High sodium intake can mean trouble for blood pressure
By Kristen Raab
Sodium is present in many of the foods we eat daily, so we must be observant of nutritional labels and make smart choices based on sodium content.
The American Heart Association recommends healthy people have no more than 2,300 milligrams of sodium per day. Perhaps that sounds like a lot, but it is actually only one teaspoon of salt. Cynthia L. Jones, chief medical officer at the Regional Primary Care Network in Utica, recommends we strive for no more than 1,500 milligrams of sodium per day.
Don’t be fooled by the various names of salt either. Sea salt is not any different than table salt in terms of how it impacts us.
“The body still sees this as salt and reacts to it in the same way as it does with table salt,” she said.
Salt leads to water retention that places increased pressure on the blood vessels and increases overall blood pressure.
Nearly 68 million adults in America have high blood pressure. Even if a person is on blood pressure medicine, blood pressure can still be elevated.
Often this is because of eating too much salt. The National Kidney Foundation recommends limiting sodium intake to 2,300 milligrams per day.
The Centers for Disease Control report that reducing sodium reduces blood pressure within a few weeks for most people.
Food should ideally contain no more than 300 milligrams of sodium per serving,” Jones said.
Bread is a surprising source of salt. If a typical slice has 300 milligrams, but you eat two slices, you have consumed 600 milligrams in part of your meal.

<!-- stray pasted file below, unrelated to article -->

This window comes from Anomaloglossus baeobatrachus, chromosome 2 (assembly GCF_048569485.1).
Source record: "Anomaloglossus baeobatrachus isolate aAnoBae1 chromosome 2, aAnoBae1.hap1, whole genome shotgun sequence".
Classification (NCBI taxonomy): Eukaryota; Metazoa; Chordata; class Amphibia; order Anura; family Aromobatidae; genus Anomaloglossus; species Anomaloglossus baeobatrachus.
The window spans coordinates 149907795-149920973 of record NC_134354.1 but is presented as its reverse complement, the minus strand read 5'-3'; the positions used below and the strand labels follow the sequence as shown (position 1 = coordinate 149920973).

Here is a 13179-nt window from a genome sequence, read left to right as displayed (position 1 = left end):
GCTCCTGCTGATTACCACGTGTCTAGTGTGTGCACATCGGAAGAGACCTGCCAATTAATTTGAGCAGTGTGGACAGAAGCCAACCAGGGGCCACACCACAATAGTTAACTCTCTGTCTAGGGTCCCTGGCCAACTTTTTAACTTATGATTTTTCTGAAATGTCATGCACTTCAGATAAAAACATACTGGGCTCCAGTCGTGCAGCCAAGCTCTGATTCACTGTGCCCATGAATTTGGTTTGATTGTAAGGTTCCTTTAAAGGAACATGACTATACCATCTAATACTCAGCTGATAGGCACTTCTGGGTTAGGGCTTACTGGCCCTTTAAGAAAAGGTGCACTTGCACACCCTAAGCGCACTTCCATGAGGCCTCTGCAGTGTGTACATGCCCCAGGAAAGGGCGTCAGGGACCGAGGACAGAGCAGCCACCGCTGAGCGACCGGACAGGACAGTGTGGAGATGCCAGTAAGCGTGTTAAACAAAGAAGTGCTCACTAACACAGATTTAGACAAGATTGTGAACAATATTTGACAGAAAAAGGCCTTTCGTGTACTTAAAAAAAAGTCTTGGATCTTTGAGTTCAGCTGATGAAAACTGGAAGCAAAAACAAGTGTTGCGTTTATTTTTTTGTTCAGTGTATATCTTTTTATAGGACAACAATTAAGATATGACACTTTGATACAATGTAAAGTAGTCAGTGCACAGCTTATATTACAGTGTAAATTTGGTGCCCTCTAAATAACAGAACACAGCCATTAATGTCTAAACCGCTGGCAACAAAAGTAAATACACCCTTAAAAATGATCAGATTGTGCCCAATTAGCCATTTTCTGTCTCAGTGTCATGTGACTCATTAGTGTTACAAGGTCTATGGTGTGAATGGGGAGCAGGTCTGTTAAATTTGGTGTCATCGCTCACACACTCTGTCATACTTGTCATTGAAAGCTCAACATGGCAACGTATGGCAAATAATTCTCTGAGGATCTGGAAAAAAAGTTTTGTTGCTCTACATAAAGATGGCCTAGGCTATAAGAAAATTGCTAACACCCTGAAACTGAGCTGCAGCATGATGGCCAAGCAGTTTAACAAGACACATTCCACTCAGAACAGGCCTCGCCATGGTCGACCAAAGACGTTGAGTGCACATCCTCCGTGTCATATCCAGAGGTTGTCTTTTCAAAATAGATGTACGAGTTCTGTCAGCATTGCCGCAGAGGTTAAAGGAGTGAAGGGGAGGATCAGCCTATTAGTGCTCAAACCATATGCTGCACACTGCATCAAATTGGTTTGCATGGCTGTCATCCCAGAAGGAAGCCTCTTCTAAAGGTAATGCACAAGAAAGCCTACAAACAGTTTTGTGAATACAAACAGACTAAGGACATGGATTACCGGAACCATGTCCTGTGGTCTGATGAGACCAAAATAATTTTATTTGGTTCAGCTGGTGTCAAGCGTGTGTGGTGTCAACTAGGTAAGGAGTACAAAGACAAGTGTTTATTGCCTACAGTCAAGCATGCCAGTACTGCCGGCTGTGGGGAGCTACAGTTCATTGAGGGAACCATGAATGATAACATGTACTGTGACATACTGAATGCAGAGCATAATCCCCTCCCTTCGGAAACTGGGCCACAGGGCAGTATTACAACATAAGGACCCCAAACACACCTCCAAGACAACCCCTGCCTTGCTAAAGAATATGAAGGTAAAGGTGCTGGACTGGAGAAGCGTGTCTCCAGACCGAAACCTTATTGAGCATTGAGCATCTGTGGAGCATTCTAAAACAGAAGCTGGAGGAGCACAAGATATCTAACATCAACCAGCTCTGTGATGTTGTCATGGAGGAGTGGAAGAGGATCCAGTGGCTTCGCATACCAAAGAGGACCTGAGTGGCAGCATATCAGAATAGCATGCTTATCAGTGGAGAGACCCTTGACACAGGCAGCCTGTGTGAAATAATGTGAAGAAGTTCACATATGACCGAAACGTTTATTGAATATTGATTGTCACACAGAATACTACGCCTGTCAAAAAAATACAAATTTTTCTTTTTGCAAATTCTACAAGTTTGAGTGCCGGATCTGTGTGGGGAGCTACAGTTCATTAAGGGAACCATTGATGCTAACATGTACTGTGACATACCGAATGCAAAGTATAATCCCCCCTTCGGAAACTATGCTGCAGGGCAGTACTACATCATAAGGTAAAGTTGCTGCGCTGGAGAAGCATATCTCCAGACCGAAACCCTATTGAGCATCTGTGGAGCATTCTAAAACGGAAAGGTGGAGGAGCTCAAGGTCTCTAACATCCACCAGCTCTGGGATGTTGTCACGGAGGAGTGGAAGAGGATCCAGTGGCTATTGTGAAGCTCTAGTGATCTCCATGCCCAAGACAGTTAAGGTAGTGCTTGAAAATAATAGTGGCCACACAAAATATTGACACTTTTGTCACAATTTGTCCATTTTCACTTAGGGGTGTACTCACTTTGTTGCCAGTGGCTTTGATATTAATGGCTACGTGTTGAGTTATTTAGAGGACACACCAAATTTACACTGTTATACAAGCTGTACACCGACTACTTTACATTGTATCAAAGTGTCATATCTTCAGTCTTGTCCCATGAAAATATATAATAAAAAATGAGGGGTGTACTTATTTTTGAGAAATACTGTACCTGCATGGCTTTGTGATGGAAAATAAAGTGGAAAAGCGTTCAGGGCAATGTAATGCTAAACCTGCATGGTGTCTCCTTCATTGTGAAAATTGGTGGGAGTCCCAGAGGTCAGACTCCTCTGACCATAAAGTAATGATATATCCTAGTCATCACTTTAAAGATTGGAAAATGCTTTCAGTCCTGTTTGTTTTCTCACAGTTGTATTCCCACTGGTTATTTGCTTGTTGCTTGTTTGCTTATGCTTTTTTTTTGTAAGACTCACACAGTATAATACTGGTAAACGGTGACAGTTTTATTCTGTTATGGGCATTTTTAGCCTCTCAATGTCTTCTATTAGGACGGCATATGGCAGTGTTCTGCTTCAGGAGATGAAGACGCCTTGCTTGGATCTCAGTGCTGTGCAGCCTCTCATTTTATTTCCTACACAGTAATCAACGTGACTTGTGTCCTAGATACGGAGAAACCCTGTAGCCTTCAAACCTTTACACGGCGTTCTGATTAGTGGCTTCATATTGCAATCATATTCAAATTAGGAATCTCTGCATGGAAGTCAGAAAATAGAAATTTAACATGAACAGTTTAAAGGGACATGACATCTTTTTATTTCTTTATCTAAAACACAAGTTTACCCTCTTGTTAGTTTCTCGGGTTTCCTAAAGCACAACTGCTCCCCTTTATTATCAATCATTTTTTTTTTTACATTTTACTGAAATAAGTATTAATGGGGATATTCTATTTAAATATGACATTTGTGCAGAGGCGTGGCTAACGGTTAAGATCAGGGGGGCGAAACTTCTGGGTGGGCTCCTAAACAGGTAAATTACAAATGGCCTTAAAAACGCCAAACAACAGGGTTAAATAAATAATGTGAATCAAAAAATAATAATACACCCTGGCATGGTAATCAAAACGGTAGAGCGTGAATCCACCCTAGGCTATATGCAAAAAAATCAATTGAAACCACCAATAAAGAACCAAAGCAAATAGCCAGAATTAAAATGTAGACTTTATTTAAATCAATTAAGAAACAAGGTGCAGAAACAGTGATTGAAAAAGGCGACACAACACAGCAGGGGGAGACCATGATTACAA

If you happen to add deli meat to your sandwich, you may go over your daily intake in one meal!
Make sure of your portions
Being aware is one step you can take; double check labels to make sure you are eating the proper serving size.
For example, a frozen dinner may be one serving; however, in a bag of frozen food, a serving may be 1/2 cup.
Other staples of the American diet contain too much salt as well. These foods include but are not limited to pizza, tacos, pretzels and cheese. If you are eating these foods on a regular basis, or even if you have some cheese on your salad and then later snack on pretzels, you are likely consuming too much salt.
If you decide to dine out, check out nutrition facts. These are available online, and restaurants are starting to include them on menus. Jones says to be aware that salad dressing may have a lot of salt. Fruit is now often offered as a side, and you can request that your meal be made with no salt added in many restaurants.
For people who have consumed sodium for years, it is not easy to completely cut it out. Jones suggests first removing the saltshaker.
There are quite a few lower sodium foods available. However, Jones reminds us to be aware that those products still contain sodium.
No-salt-added products are best. Read nutrition labels and cook foods at home. “Choosing fresh meat and vegetables that you prepare at home makes a big difference,” Jones said. “You can choose fresh herbs rather than salt to flavor them.”
The CDC recommends the dietary approaches to stop hypertension-eating plan for people who need to lower their blood pressure.
It is a diet low in sodium cholesterol and fat, particularly saturated fat. It emphasizes the need for fruits, vegetables, potassium, fiber and low-fat dairy. Visit www.cdc.gov/salt/fact_sheets.htm for more information on reducing sodium, the sodium content of your food, and why this is such an important change to make.